Tuesday, November 18, 2014

How to Wire up Travis-CI to your JS Projects

For the past six months, AGRC has been using Travis CI to automatically test and lint our projects each time we push a commit to the associated GitHub repository. Even though we run these tasks locally it's been helpful to have them run on Travis for when we miss things. It's also a major step towards automated deployments as well as running our tests via something like Sauce Labs or Browser Stack.

travis-ci.org

The set up is relatively simple. The first step is to sign into travis-ci-.org with your GitHub account. Once you're signed in you can go to your accounts page and see all of the GitHub repositories associated with your account. Switching a repository to "ON" tells Travis-CI to start watching any new commits that you push to that repository.
accounts page

.travis.yml

The next step is to let Travis-CI know what you want it to do. The first part of this step is accomplished by creating a .travis.yml file at the root of your project. Here's an example from one of our projects:
language: node_js
node_js:
  - '0.10'
before_install:
  - npm install -g grunt-cli
  - npm install -g bower
  - npm install
  - bower install
notifications:
  email:
    on_success: never
The lines below before_install load all of the project dependencies via npm & Bower. The notifications code just tells Travis to only send us emails when a build fails.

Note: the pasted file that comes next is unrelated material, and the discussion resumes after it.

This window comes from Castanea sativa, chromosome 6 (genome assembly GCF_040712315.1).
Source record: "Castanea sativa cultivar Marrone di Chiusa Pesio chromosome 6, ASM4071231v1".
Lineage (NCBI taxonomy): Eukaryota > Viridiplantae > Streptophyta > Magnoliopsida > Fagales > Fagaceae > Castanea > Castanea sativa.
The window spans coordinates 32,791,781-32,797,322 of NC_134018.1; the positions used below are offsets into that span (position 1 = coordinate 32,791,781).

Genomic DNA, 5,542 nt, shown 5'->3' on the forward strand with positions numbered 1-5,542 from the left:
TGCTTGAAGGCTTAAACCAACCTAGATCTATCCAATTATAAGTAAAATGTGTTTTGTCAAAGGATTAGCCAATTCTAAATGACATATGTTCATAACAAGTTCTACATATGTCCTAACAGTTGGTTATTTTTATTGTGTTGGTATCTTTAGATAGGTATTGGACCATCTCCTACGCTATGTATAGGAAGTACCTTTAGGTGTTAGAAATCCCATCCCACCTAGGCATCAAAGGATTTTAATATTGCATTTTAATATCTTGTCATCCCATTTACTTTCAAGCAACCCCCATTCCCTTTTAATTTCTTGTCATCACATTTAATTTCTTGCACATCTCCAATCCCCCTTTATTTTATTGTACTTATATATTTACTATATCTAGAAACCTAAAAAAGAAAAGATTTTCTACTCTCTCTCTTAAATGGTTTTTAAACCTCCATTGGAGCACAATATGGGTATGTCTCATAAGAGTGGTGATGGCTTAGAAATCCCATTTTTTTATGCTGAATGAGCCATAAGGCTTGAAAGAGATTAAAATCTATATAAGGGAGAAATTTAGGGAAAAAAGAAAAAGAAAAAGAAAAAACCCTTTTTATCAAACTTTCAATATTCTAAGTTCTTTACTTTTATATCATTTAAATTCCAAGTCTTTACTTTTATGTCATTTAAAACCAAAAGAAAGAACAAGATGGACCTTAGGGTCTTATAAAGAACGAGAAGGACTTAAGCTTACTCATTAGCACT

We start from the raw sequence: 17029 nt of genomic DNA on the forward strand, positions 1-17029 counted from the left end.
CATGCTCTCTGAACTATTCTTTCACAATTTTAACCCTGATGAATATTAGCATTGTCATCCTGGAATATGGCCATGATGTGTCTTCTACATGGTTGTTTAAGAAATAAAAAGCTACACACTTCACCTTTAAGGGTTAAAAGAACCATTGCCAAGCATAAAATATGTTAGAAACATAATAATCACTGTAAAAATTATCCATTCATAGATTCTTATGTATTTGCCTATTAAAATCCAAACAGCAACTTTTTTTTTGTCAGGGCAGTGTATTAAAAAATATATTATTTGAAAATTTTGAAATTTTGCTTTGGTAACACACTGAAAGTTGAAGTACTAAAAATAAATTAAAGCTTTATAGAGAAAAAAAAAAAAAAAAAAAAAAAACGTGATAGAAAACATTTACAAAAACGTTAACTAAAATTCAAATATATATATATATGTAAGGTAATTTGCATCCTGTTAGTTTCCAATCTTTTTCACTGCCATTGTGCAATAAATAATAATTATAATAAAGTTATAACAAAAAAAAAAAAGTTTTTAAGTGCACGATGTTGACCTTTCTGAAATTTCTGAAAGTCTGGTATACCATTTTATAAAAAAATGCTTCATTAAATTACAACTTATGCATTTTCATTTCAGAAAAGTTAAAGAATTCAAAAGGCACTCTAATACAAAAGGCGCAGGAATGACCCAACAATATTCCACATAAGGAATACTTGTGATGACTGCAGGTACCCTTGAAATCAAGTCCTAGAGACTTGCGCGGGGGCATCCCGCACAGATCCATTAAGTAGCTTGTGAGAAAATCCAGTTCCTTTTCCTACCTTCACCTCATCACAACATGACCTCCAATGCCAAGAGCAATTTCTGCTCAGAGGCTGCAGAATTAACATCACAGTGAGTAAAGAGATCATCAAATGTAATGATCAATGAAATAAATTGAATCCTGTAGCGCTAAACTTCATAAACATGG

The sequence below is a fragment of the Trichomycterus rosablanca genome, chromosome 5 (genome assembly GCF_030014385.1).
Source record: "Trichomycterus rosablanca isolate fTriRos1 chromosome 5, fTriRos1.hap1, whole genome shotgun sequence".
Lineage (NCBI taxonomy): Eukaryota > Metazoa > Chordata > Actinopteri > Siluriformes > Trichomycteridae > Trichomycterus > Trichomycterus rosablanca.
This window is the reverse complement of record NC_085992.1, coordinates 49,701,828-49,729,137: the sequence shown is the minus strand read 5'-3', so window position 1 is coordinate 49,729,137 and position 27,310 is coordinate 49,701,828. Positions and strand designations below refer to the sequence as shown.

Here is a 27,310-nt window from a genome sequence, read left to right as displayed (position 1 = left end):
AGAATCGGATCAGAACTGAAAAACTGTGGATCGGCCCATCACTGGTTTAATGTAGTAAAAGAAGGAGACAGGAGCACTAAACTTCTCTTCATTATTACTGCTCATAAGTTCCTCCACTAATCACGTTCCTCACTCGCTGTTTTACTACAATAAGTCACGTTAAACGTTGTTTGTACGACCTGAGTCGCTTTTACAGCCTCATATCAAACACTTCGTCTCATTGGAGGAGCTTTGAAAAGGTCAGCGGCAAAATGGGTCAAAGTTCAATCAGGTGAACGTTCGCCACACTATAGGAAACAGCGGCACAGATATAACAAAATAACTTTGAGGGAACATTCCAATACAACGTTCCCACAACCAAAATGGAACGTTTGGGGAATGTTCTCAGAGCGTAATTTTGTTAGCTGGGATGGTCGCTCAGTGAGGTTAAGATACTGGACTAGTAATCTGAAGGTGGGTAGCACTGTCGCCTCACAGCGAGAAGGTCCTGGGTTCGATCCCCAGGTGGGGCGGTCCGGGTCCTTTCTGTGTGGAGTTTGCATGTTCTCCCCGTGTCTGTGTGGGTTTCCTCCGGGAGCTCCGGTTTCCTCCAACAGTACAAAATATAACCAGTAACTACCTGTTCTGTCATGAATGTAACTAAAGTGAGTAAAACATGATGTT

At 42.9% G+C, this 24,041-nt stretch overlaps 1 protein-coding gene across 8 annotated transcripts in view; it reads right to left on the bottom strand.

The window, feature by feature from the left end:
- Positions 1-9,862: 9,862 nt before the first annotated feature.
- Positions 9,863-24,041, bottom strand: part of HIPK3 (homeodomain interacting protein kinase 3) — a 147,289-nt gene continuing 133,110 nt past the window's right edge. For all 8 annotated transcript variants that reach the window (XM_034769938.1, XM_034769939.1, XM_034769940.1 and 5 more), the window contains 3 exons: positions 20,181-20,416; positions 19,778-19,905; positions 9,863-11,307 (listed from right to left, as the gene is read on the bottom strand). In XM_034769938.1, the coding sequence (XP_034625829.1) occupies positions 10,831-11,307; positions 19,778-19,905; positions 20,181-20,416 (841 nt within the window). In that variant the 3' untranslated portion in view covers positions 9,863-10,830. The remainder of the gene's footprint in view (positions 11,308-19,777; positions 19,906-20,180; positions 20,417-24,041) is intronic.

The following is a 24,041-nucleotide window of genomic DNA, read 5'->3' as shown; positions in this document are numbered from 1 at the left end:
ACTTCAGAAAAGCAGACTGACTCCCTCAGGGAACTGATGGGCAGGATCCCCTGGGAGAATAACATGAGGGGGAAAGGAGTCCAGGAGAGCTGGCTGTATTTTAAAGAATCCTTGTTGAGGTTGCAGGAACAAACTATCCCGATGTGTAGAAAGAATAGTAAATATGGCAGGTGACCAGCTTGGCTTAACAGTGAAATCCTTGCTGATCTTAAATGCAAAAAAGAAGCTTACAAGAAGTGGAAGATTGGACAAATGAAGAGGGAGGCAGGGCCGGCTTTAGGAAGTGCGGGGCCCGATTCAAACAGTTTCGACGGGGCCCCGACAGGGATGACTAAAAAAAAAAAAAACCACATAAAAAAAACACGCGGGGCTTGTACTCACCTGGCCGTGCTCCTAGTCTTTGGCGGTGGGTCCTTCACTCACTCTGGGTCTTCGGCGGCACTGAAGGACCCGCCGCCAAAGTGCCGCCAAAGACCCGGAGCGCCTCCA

package.json

The second part to defining what you want Travis-CI to do is to add a scripts property to the your package.json file for your project. Travis-CI automatically runs npm test for NodeJS projects. Adding this new property to package.json defines this command. We use a special travis GruntJS task to run tasks so this is the command for us:
"scripts": {
    "test": "grunt travis -v"
}
The travis grunt task can contain any sub-tasks that you want. Here's what ours looks like:
grunt.registerTask('travis', [
    'if-missing:esri_slurp:travis',
    'jshint',
    'connect',
    'jasmine:app',
    'build-prod'
]);

Build Status Badge

The icing on the cake is to copy code from Travis-CI to your app's README.md to show a "build:passing" or "build:failing" (gasp!) badge. You can do this by going to your project's page on travis-ci.org and clicking on the badge in the upper right-hand corner of the page.

GitHub.com Integration

After getting everything wired up you'll notice that pull requests automatically display the build status of each commit and will let you know if it is still waiting on a build to run.
still waiting
still waiting
good to go
good to go
If you want to see all of this in action you can checkout the AGRCJavaScriptProjectBoilerPlate repository.

Monday, September 22, 2014

grunt-esri-slurp - Make Your Own ESRI JS Package

I recently contributed to a blog post about a great tool for scraping ESRI's AMD build of their JS API. If you are interested in doing your own builds with the Dojo Build System and ESRI's JS API, you should definitely check it out.

Friday, March 28, 2014

Demystifying the Dojo Build System - 2014 Dev Summit Presentation